L R AS Published on Sunday 18 February 2024 - n° 476 - Categories:Europe, various sectors

2nd article: Photovoltaic technologies developed in France

French R&D is capable of delivering innovations in manufacturing processes and thin-film photovoltaic technologies. For tandem-perovskite,

At the heart of gigafactory projects, the focus is on (quasi)-mature technologies. For CIGS and organic PV, which are being developed on the smallest lines, specific sectors need to be structured.

The French industry wants both to launch with technologies that are mature enough to ensure revenue, and to prepare for technologies that will be on the market in three, five or ten years' time. The leaders of large-scale projects such as Holosolis, Carbon and Voltec Solar have clearly understood this, relying on tandem technologies that they are developing with research institutes.

The low production costs of organic photovoltaic cells and the innovative applications of CIGS can also find outlets in France with smaller-scale production lines. With innovations from the CNRS and INES in particular, these projects seek to industrialise innovative processes and create value by structuring quasi-integrated supply chains.

French manufacturers are focusing on TOPCon technology ("tunnel oxide passivated contacts"), which is gradually gaining ground, while at the same time improving thin-film tandem technologies.

Holosolis, Carbon and Voltec Solar have the same strategy: to use mature technology while investing in thin-film technology and the perovskite-silicon tandem.

Holosolis is developing its 2T cells in partnership with the Institut Photovoltaïque d'Île-de-France (IPVF) and the German Fraunhofer ISE institute for the design of the production tool.

Carbon is already planning the industrial development of the 6th generation of "tandem" solar cells, which combine two semiconductors to capture a larger part of the solar spectrum. The study focuses on the so-called 2-terminal silicon-perovskite tandem technology, which will make it possible to perpetuate the investments made in the 5th generation and achieve higher yields (in excess of 30%). Work is also focused on stabilising perovskites, which could be marketed in three to four years' time.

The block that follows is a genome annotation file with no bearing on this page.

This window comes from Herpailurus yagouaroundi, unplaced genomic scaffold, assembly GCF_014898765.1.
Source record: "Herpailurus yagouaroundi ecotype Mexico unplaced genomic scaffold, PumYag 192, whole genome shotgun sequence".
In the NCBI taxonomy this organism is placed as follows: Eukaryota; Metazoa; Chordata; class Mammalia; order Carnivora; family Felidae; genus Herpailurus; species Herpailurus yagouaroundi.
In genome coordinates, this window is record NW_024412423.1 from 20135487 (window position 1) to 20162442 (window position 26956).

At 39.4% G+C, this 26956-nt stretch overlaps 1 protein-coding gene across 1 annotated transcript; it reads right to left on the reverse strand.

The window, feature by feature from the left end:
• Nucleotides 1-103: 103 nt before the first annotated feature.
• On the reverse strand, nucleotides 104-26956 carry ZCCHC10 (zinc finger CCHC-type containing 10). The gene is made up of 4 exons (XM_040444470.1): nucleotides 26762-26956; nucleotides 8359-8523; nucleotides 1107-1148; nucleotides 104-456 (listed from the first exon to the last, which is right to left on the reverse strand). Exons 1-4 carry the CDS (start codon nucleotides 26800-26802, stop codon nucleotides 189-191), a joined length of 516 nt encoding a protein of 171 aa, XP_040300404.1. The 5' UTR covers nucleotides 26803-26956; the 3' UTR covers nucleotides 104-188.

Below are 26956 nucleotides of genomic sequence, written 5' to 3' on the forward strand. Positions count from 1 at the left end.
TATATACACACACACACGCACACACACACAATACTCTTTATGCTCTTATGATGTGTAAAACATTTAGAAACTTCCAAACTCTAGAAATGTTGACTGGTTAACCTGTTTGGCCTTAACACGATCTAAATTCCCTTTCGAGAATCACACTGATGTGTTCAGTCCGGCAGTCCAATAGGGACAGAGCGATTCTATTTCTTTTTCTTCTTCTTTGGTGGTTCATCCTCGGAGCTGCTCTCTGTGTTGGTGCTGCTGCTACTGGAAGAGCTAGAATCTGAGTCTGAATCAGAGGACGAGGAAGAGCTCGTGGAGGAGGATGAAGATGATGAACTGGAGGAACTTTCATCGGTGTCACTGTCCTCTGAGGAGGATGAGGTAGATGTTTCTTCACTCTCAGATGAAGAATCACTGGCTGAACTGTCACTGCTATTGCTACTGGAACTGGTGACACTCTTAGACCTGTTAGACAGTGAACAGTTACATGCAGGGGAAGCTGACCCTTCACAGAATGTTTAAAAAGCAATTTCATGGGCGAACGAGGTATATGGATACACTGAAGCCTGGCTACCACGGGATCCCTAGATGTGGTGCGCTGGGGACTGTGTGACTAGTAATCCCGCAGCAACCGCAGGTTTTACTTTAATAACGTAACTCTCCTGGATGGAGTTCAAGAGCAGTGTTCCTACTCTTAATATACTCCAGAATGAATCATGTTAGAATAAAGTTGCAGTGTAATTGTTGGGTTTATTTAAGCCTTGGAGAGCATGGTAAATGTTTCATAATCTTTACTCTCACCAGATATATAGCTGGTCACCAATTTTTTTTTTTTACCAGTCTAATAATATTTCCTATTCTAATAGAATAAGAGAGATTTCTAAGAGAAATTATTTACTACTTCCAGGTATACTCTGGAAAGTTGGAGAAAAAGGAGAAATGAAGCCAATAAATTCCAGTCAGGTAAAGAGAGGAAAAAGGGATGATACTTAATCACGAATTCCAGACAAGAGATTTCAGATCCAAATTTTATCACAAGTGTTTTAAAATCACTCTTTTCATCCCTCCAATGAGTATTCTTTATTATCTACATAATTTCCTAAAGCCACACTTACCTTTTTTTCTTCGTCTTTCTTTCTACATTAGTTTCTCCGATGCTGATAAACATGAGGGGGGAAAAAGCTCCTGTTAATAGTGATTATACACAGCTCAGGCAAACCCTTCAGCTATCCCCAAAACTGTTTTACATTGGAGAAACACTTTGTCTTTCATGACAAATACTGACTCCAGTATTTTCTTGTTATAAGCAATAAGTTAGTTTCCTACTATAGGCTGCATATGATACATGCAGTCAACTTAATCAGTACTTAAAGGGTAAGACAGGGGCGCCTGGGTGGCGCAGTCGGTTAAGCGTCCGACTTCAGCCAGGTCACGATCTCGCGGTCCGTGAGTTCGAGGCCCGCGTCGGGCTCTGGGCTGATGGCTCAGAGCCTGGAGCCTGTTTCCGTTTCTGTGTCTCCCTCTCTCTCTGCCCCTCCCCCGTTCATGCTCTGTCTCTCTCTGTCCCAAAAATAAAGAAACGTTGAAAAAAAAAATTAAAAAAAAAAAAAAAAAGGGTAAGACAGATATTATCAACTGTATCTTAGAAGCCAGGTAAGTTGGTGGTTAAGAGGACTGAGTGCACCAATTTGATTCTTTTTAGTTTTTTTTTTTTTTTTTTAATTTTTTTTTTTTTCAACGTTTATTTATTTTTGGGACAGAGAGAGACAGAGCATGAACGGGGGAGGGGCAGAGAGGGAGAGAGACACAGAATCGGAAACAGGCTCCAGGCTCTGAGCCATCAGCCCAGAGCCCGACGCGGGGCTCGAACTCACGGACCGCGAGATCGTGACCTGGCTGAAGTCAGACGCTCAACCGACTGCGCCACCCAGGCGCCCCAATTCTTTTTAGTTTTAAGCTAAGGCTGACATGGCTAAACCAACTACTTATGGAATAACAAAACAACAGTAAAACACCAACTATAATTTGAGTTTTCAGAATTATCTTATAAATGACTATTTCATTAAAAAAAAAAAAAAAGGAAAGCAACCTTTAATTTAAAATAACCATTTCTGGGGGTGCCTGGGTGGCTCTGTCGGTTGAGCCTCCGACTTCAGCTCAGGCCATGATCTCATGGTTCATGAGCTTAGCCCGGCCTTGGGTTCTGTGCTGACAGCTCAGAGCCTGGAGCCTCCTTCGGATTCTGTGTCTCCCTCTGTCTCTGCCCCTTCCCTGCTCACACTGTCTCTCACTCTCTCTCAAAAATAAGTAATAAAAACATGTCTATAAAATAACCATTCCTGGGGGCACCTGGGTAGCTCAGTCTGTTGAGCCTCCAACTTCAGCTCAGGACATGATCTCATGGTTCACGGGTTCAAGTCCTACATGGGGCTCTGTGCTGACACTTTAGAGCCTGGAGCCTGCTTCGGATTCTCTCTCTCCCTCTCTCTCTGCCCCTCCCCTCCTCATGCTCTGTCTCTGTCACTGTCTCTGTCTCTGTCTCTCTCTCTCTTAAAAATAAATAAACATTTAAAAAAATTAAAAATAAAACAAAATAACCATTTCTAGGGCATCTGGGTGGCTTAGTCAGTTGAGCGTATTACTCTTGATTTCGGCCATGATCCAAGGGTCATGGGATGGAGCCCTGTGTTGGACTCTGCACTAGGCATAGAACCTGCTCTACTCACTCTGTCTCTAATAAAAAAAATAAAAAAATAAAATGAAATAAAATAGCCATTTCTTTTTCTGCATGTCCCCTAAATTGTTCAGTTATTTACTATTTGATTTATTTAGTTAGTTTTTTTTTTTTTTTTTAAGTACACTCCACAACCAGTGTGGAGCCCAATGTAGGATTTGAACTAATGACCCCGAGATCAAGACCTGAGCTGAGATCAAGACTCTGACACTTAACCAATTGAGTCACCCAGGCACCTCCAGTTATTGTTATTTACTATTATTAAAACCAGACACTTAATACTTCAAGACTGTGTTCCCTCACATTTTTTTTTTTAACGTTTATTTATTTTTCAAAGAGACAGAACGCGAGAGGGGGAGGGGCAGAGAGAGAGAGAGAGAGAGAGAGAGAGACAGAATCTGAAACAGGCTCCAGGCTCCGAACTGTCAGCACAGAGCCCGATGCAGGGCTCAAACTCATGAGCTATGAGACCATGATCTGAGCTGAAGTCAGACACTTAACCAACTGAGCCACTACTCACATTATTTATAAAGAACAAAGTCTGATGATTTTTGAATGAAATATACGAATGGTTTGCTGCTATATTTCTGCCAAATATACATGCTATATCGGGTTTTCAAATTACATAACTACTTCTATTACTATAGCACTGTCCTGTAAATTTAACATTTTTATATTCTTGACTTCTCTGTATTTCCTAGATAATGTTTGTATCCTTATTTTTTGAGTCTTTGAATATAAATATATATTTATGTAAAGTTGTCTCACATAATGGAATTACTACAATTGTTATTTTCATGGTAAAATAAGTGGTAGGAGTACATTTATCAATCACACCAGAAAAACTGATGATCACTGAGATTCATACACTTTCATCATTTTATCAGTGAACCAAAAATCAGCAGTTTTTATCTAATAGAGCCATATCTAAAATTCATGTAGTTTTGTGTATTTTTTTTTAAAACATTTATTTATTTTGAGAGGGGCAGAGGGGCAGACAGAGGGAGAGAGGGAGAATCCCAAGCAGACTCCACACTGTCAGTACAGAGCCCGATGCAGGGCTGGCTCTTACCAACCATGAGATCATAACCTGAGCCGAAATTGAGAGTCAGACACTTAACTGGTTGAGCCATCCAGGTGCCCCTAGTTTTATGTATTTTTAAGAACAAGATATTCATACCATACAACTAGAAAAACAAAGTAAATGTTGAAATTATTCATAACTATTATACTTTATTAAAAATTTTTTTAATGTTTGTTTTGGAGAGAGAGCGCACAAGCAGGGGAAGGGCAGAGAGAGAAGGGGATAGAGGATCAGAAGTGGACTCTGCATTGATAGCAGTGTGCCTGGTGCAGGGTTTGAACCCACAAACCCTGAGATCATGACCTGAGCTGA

Voltec Solar already produces P and N types (TOPCon and heterojunction). The company plans to present a 4T perovskite-silicon tandem panel demonstrator in 2025, then increase capacity to 5 GW in 2030.

In the 4T tandem, the thin layer of perovskite is placed on glass and the assembly is integrated with a standard silicon cell as an underlayer. According to the IPVF, with which Voltec is collaborating on R&D, this innovation makes it possible to achieve a conversion efficiency of 30% at panel level. For Voltec, it is the technology and the efficiency of the product that will enable it to enter the market.

CIGS and organic PV:

The Soy PV project aims to set up a CIGS (copper, indium, gallium and selenium) production line in France, highlighting the advantages of this technology, which can be adapted to flexible, lightweight substrates. It would draw on the skills of the research teams based on the Saclay plateau (university, CNRS, IPVF and industrial cluster, including EDF), and the French manufacturers of the flexible Solar Cloth panel.

This product is easy to install because electrochemical deposition followed by heat treatment has been developed in France. The first part of the production line is already ready. Funding is currently being sought to set up the final production line. A start to marketing in 2025 on small series would be followed by a production capacity of 30 MW by 2030.

Organic technology still seems too immature to be developed. This is why the Armor group has sold its Asca assets to concentrate on the 2T tandem (alongside Holosolis). It will continue to produce semi-finished organic photovoltaic coils, in the hope that the technology has not said its last word.


PV Magazine 14 February 2024

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